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  • Writer's pictureJeanne McRight

Butterfly host plants

Updated: Jul 13, 2022

by Jeanne McRight

Pollinator gardens not only can provide nectar for butterflies and other insects, but also will help to support the caterpillar stage of butterflies and moths if you add their native host plants.

Native host plants are the plants where butterflies and moths lay their eggs. They’re important because those plants are what a new caterpillar will start to eat after it has hatched.

Common butterfly native host plants for southern Ontario

  • American Painted Lady: pussytoes, pearly everlasting

  • Black Swallowtail: golden alexanders, as well as non-native dill, parsley, fennel

  • Eastern Tiger Swallowtail: birches, willows, ashes, prunus species

  • Red Admiral, Question Mark: nettles, elms, hops, hackberries

  • Admiral, White – birches, willows, poplars, hawthorns

  • Azure, Lucia – dogwoods, viburnums, blueberries, meadowsweets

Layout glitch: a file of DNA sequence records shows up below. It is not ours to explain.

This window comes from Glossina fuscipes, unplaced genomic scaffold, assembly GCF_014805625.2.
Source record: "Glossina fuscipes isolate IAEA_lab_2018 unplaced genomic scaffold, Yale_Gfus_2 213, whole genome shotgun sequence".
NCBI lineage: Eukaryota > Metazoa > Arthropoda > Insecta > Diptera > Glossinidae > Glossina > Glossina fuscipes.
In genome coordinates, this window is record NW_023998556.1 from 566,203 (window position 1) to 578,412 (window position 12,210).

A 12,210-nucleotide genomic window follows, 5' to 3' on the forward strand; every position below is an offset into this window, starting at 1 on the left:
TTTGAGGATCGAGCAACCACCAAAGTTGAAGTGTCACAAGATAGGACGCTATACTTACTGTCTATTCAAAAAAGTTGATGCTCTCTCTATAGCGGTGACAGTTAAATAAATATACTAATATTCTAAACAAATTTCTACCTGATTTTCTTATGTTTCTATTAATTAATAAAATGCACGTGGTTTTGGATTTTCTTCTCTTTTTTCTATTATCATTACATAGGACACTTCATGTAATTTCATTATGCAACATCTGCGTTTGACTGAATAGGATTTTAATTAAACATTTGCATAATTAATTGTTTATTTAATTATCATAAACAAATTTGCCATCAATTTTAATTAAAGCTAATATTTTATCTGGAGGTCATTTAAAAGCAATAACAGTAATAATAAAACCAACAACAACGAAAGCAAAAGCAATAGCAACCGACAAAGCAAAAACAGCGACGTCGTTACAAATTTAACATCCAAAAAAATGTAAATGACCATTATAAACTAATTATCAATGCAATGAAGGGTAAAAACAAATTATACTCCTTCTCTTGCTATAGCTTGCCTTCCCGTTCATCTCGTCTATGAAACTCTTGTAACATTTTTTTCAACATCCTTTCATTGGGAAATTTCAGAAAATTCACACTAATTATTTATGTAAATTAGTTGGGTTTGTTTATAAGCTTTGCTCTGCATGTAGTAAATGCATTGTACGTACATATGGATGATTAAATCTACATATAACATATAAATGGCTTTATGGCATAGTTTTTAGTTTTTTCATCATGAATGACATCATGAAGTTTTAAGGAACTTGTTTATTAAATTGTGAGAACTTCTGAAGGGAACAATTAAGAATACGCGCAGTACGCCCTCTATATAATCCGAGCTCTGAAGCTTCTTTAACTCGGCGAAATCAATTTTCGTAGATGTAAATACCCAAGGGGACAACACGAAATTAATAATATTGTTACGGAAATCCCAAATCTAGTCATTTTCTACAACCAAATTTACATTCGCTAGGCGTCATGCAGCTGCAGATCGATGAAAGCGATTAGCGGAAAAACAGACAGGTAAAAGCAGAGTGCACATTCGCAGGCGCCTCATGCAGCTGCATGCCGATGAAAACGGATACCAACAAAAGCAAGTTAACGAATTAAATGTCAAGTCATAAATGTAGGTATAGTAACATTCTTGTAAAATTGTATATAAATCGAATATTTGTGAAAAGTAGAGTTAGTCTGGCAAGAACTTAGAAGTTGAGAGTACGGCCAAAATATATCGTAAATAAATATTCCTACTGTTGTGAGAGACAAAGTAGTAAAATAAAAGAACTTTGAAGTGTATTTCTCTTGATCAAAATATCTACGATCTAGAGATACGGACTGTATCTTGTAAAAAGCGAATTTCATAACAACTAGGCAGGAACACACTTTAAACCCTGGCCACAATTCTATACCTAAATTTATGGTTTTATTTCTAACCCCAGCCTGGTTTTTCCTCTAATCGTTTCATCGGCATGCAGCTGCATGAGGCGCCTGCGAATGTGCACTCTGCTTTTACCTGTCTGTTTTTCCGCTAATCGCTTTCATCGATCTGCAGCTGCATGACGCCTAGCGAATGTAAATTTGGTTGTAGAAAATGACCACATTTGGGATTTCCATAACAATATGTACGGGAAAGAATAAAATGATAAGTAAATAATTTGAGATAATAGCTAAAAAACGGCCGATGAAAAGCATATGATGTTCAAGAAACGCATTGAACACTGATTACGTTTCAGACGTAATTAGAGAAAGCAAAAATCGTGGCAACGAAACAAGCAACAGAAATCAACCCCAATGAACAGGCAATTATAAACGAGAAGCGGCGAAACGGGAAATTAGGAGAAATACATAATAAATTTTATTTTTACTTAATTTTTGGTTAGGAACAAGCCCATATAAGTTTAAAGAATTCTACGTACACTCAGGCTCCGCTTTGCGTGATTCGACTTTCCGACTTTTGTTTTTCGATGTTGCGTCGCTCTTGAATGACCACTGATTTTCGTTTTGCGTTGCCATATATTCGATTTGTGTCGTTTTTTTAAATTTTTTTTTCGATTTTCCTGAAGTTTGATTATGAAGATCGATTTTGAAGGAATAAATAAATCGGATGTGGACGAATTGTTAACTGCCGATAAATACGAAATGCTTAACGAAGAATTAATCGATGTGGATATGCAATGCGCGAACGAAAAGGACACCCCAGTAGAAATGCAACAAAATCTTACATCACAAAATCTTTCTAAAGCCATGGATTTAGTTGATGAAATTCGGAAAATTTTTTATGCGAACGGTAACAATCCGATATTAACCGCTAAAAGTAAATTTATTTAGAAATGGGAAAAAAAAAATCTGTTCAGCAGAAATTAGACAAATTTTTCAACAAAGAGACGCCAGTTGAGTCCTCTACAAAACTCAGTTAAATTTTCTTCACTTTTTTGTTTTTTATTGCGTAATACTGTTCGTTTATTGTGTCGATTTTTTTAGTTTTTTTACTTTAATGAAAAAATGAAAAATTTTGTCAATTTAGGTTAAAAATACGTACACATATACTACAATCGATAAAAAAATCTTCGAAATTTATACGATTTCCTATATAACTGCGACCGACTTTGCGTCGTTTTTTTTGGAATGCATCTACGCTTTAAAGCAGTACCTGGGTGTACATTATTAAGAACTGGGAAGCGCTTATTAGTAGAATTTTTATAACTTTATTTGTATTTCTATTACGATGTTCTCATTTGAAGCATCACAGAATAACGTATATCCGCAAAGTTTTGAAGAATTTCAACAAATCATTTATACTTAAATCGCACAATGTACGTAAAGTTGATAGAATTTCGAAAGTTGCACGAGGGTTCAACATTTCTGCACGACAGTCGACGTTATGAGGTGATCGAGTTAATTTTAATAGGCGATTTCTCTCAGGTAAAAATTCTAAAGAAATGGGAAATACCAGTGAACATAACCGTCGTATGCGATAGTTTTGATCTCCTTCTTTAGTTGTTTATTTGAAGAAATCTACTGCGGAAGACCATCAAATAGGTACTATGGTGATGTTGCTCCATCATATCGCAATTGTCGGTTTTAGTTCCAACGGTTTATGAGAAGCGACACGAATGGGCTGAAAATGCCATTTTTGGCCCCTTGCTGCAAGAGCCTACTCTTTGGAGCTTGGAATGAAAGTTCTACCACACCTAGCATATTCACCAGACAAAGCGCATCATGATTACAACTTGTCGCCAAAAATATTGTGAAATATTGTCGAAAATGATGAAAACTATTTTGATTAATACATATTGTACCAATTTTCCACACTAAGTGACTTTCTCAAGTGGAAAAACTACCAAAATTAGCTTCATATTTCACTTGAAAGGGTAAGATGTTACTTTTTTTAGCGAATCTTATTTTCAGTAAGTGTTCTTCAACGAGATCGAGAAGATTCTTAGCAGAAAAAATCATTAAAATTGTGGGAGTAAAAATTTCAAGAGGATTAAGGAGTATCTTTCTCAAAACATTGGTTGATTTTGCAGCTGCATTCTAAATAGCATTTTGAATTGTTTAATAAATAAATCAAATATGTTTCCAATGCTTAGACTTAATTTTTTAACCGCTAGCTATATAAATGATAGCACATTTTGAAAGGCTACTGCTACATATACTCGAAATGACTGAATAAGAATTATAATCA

• Blue, Silvery – lupines, vetches

  • Brown, Eyed – sedges

  • Fritillary, Great Spangled – violets

  • Hairstreak, Banded – oaks, walnuts, hickories

  • Monarch – milkweeds

  • Mourning Cloak – willows, meadowsweets, elm, poplar

  • Skipper, European – timothy

  • Skipper, Peck’s – grasses

  • Skipper, Least – grasses

  • Sulphur, Common – clovers, alfalfa

  • Sulphur, Orange – alfalfa, clovers

  • Tortoiseshell, Compton’s – birches, willows

  • Viceroy – willows, poplars, apples, prunus sp.

  • White, Cabbage – mustards, brassicas, nasturtiums

  • Wood Nymph, Large – grasses



Butterflies and Moths of North America (BAMONA) The BAMONA project aims to serve as a one-stop database of butterfly and moth data that scientists can use to form or to address research questions. While it is a collaborative effort between individuals with varying levels of knowledge and experience with Lepidoptera, contributors share a common goal of assembling high quality data on butterfly and moth distribution.


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